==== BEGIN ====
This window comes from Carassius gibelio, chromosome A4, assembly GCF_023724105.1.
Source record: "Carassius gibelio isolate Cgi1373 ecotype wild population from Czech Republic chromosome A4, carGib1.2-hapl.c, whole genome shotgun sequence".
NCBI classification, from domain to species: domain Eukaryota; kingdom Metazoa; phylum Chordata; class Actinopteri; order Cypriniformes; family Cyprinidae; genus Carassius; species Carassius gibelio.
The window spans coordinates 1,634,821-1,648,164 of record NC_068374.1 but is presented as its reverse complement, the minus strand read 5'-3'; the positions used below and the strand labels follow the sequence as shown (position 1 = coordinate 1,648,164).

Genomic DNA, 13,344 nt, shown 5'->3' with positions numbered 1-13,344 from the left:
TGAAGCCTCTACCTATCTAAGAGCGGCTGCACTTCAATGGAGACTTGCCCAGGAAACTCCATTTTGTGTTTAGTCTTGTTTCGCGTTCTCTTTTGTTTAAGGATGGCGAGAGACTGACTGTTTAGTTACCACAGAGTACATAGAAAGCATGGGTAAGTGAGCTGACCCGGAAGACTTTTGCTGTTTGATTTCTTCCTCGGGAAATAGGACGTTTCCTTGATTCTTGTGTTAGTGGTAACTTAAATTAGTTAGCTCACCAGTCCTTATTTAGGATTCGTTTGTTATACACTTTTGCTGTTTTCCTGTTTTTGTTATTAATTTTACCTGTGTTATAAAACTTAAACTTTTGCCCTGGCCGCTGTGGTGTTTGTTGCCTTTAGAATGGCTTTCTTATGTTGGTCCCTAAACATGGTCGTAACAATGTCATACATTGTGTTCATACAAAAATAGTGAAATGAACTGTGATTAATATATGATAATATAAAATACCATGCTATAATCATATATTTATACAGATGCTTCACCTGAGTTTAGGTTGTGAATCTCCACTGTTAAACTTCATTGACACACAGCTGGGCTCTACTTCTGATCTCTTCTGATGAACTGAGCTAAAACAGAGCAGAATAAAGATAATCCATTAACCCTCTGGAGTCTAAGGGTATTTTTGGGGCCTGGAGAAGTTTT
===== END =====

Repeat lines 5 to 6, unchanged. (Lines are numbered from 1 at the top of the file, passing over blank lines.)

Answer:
Genomic DNA, 13,344 nt, shown 5'->3' with positions numbered 1-13,344 from the left:
TGAAGCCTCTACCTATCTAAGAGCGGCTGCACTTCAATGGAGACTTGCCCAGGAAACTCCATTTTGTGTTTAGTCTTGTTTCGCGTTCTCTTTTGTTTAAGGATGGCGAGAGACTGACTGTTTAGTTACCACAGAGTACATAGAAAGCATGGGTAAGTGAGCTGACCCGGAAGACTTTTGCTGTTTGATTTCTTCCTCGGGAAATAGGACGTTTCCTTGATTCTTGTGTTAGTGGTAACTTAAATTAGTTAGCTCACCAGTCCTTATTTAGGATTCGTTTGTTATACACTTTTGCTGTTTTCCTGTTTTTGTTATTAATTTTACCTGTGTTATAAAACTTAAACTTTTGCCCTGGCCGCTGTGGTGTTTGTTGCCTTTAGAATGGCTTTCTTATGTTGGTCCCTAAACATGGTCGTAACAATGTCATACATTGTGTTCATACAAAAATAGTGAAATGAACTGTGATTAATATATGATAATATAAAATACCATGCTATAATCATATATTTATACAGATGCTTCACCTGAGTTTAGGTTGTGAATCTCCACTGTTAAACTTCATTGACACACAGCTGGGCTCTACTTCTGATCTCTTCTGATGAACTGAGCTAAAACAGAGCAGAATAAAGATAATCCATTAACCCTCTGGAGTCTAAGGGTATTTTTGGGGCCTGGAGAAGTTTT